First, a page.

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Benchmarking Parallel Eigen Decomposition for Residuals Analysis of Very Large Graphs
 Proceedings of the IEEE High Performance Extreme Computing Conference, 2012, available online at ieeehpec.org/2012/index_htm_files/Rutledge.pdf
"... Abstract—Graph analysis is used in many domains, from the social sciences to physics and engineering. The computational driver for one important class of graph analysis algorithms is the computation of leading eigenvectors of matrix representations of a graph. This paper explores the computational i ..."
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Abstract—Graph analysis is used in many domains, from the social sciences to physics and engineering. The computational driver for one important class of graph analysis algorithms is the computation of leading eigenvectors of matrix representations of a graph. This paper explores the computational implications of performing an eigen decomposition of a directed graph’s symmetrized modularity matrix using commodity cluster hardware and freely available eigensolver software, for graphs with 1 million to 1 billion vertices, and 8 million to 8 billion edges. Working with graphs of these sizes, parallel eigensolvers are of particular interest. Our results suggest that graph analysis approaches based on eigen space analysis of graph residuals are feasible even for graphs of these sizes. I.
Anomaly detection in dynamic networks: a survey
 Wiley Interdisciplinary Reviews: Computational Statistics
, 2015
"... Anomaly detection is an important problem with multiple applications, and thus has been studied for decades in various research domains. In the past decade there has been a growing interest in anomaly detection in data represented as networks, or graphs, largely because of their robust expressivene ..."
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Anomaly detection is an important problem with multiple applications, and thus has been studied for decades in various research domains. In the past decade there has been a growing interest in anomaly detection in data represented as networks, or graphs, largely because of their robust expressiveness and their natural ability to represent complex relationships. Originally, techniques focused on anomaly detection in static graphs, which do not change and are capable of representing only a single snapshot of data. As realworld networks are constantly changing, there has been a shift in focus to dynamic graphs, which evolve over time. In this survey, we aim to provide a comprehensive overview of anomaly detection in dynamic networks, concentrating on the stateoftheart methods. We first describe four types of anomalies that arise in dynamic networks, providing an intuitive explanation, applications, and a concrete example for each. Having established an idea for what constitutes an anomaly, a general twostage approach to anomaly detection in dynamic networks that is common among the methods is presented. We then construct a twotiered taxonomy, first partitioning the methods based on the intuition behind their approach, and subsequently subdividing them based on the types of anomalies they detect. Within each of the tier one categoriescommunity, compression, decomposition, distance, and probabilistic model basedwe highlight the major similarities and differences, showing the wealth of techniques derived from similar conceptual approaches. © 2015 The Authors. financial systems connecting banks across the world, electric power grids connecting geographically distributed areas, and social networks that connect users, businesses, or customers using relationships such as friendship, collaboration, or transactional interactions. These are examples of dynamic networks, which, unlike static networks, are constantly undergoing changes to their structure or attributes. Possible changes include insertion and deletion of vertices (objects), insertion and deletion of edges (relationships), and modification of attributes (e.g., vertex or edge labels). WIREs Computational Statistics An important problem over dynamic networks is anomaly detectionfinding objects, relationships, or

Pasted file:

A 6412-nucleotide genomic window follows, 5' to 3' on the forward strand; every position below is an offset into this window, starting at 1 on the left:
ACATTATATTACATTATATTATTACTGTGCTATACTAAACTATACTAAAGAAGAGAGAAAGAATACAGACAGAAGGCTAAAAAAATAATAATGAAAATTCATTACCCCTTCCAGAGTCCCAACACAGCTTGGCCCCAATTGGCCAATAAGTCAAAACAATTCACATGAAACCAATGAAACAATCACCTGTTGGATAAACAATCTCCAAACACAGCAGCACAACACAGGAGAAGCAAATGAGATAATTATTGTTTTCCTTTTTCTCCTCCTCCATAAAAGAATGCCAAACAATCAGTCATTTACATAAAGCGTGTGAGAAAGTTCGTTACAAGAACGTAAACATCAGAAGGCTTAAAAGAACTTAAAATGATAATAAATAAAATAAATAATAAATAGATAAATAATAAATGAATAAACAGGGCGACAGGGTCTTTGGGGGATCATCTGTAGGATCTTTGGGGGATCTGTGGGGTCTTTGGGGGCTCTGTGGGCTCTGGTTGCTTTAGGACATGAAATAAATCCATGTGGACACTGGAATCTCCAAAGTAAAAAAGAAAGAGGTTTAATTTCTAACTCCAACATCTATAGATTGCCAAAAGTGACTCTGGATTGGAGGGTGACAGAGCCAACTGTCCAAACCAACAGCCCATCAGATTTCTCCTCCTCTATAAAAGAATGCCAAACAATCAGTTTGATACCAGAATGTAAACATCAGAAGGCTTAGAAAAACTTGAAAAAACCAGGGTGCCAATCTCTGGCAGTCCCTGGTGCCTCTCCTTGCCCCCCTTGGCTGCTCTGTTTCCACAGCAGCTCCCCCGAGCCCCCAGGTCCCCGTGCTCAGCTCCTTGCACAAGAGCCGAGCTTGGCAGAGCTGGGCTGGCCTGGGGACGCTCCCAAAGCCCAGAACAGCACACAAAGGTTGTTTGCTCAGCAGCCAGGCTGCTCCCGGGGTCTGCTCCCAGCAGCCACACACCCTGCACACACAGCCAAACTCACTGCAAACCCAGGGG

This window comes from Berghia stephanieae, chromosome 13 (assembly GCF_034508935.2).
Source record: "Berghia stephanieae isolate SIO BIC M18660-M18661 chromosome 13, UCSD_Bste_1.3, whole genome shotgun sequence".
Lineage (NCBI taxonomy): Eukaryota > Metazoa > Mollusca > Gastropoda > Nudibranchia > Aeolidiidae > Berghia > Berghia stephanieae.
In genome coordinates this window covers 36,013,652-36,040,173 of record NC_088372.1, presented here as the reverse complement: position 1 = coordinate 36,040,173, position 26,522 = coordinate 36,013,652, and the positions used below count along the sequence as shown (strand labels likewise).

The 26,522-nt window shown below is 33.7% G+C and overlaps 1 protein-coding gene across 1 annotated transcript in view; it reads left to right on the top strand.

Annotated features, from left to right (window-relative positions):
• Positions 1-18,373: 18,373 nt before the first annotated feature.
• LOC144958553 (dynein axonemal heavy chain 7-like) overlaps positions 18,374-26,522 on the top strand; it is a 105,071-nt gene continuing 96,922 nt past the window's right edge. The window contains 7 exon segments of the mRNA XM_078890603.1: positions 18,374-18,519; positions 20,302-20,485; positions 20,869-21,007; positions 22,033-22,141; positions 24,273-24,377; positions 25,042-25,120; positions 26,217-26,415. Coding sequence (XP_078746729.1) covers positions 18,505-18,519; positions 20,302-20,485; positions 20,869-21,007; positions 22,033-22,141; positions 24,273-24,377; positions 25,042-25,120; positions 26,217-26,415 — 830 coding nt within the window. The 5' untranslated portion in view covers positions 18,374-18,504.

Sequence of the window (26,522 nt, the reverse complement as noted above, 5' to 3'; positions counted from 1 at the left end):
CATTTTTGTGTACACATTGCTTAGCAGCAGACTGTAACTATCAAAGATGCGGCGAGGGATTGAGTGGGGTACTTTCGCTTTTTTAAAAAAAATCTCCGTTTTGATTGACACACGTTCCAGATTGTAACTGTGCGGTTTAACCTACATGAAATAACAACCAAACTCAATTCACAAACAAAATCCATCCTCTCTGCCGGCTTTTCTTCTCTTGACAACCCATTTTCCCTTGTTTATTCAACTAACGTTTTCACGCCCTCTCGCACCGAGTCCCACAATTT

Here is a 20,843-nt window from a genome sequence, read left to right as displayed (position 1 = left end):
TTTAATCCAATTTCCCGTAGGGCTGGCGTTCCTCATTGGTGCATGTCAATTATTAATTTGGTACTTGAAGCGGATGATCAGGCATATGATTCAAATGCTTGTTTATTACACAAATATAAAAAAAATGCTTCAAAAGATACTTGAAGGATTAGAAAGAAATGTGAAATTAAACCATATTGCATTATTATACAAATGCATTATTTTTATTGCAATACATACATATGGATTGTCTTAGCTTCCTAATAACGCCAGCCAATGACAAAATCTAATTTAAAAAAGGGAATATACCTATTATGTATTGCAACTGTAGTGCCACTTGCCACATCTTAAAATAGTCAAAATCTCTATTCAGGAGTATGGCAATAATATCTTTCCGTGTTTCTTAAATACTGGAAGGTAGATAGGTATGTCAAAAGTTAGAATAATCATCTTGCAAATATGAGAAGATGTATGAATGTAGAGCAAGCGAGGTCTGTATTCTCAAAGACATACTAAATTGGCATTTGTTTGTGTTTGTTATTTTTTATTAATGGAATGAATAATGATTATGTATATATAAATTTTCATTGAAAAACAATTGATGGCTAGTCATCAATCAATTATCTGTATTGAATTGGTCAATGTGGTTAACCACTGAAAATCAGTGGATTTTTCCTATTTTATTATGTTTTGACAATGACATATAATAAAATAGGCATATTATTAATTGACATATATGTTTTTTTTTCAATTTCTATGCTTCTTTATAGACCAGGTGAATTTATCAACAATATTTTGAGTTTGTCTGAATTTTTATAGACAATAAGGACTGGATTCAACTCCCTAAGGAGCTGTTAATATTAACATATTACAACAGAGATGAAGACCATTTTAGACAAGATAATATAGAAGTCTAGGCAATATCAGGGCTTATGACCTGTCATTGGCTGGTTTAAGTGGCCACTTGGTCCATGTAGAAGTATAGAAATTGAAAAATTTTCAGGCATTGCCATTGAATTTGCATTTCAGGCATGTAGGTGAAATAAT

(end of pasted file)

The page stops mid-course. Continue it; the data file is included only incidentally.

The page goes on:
TAMING BIOLOGICAL BIG DATA WITH D4M Taming Biological Big Data with D4M
"... The supercomputing community has taken up the challenge of “taming the beast ” spawned by the massive amount of data available in the bioinformatics domain: How can these data be exploited faster and better? MIT Lincoln Laboratory computer scientists demonstrated how a new Laboratorydeveloped techn ..."
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The supercomputing community has taken up the challenge of “taming the beast ” spawned by the massive amount of data available in the bioinformatics domain: How can these data be exploited faster and better? MIT Lincoln Laboratory computer scientists demonstrated how a new Laboratorydeveloped technology, the Dynamic Distributed Dimensional Data Model (D4M), can be used to accelerate DNA sequence comparison, a core operation in bioinformatics. The growth of large, unstructured datasets is driving the development of new technologies for finding items of interest in these data. Because of the tremendous expansion of data from DNA sequencing, bioinformatics has become an active area of research in the supercomputing community [1, 2]. The Dynamic Distributed Dimensional Data Model (D4M) developed at Lincoln Laboratory, and available at